Using the Excel WORKDAY Function
SummaryThe Excel WORKDAY function returns a number that represents a date that is the number of working days before or after a starting date. Working days are defined as any non-weekend and non-holiday dates. The WORKDAY function can be very helpful when calculating days worked, delivery dates, or invoice due dates.
Syntax=WORKDAY (start_day, days, [holidays])
The start_day is a required field that contains a serial number representing the starting date. To avoid issues with dates entered as text, use a function such as DATE when entering the start date. Alternatively, the output from other functions or formulas can also be used.
The start_date date will not be counted as a working day in the calculation.
A required field that indicates the number of non-weekend and non-holiday days before or after start_date. Positive numbers will calculate a future date, while negative numbers will calculate a past date.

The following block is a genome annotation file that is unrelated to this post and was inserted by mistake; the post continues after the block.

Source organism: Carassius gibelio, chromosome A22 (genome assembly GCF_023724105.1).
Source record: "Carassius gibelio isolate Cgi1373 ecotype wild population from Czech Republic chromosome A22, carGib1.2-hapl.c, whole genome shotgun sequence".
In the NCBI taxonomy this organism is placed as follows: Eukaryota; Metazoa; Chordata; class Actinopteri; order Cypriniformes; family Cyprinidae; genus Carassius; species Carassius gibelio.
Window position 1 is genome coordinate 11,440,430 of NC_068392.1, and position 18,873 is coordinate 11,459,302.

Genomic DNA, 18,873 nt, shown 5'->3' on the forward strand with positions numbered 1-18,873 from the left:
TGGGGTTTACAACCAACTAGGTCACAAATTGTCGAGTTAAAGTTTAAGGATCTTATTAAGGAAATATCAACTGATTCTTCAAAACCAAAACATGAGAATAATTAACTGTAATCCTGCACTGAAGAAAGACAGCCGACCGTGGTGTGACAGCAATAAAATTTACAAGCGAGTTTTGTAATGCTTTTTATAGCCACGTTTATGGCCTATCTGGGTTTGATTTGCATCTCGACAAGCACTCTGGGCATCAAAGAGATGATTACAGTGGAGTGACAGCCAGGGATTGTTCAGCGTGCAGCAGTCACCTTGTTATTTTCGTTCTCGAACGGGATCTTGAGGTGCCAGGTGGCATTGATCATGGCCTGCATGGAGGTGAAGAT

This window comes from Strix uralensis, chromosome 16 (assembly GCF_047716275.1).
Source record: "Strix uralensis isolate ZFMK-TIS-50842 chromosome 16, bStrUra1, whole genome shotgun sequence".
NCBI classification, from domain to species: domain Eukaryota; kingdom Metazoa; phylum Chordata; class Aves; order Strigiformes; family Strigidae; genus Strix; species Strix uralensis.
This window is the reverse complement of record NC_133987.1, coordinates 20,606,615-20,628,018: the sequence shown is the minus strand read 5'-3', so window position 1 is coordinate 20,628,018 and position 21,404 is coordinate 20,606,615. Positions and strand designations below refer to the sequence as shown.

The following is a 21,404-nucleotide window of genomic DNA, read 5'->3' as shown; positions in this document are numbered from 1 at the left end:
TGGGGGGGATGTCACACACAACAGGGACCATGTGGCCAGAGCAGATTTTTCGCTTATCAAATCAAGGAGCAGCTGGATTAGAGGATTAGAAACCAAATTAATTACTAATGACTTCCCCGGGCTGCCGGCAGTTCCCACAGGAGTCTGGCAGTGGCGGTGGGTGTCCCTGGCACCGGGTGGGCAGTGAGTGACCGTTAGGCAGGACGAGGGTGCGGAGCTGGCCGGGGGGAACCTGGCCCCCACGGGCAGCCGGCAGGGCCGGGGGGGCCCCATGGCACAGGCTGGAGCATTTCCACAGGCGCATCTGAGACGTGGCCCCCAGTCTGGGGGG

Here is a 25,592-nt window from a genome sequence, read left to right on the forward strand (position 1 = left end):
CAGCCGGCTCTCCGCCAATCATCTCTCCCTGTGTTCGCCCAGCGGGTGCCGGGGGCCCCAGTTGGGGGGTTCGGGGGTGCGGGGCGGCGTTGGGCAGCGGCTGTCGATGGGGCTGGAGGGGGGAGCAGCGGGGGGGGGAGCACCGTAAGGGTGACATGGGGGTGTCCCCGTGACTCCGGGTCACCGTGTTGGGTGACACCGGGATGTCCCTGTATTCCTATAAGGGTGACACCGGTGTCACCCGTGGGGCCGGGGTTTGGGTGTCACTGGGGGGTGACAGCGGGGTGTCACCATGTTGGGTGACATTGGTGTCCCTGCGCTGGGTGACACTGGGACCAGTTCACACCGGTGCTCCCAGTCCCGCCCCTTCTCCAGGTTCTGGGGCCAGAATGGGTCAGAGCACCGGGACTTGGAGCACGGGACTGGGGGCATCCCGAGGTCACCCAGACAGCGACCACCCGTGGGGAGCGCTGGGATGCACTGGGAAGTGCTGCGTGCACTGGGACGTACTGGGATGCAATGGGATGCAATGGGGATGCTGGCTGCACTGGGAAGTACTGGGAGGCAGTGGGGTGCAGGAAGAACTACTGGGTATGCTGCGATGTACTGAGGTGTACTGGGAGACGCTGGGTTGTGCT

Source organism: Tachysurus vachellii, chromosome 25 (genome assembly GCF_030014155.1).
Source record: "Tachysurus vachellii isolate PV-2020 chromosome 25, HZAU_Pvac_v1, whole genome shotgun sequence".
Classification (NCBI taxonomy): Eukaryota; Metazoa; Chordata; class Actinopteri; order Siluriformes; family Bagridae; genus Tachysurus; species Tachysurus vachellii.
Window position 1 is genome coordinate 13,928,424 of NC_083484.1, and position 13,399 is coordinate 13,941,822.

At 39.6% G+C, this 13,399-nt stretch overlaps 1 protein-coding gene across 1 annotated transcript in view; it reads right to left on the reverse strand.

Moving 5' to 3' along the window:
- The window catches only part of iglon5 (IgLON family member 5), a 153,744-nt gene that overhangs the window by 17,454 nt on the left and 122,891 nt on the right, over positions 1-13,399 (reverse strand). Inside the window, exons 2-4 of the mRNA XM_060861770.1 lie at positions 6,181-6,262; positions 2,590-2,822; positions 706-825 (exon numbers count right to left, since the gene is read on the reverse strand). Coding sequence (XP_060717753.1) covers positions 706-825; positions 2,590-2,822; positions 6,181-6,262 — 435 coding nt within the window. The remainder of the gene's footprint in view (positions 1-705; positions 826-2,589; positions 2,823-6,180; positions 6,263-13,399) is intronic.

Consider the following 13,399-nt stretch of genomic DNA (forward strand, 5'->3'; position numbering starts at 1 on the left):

An optional argument in the WORKDAY function. If you would like to exclude one or more specific dates from what would normally be a workday it is possible to do that via the holiday argument. You can provide a list as either a range of cells or as an array constant that contains the dates to be excluded as serial numbers. This ability is very useful if known holidays, such as federal holidays, need to be accounted for in a calculation.
Usage Notes#NUM! Error
Excel stores dates as sequential serial numbers starting with January 1, 1900 (1) and ending with December 31, 9999 (2958465). If start_date plus days returns an invalid date then the #NUM! error will be returned by the function.
If a day value is not an integer, then Excel will truncate the figure.
Custom Weekend Days
By default, Excel assumes that Saturday and Sunday are weekend days and they will be excluded when using the WORKDAY function. If you need to alter the days of the week that are recognized as weekend days, using the WORKDAY.INTL function will provide this capability.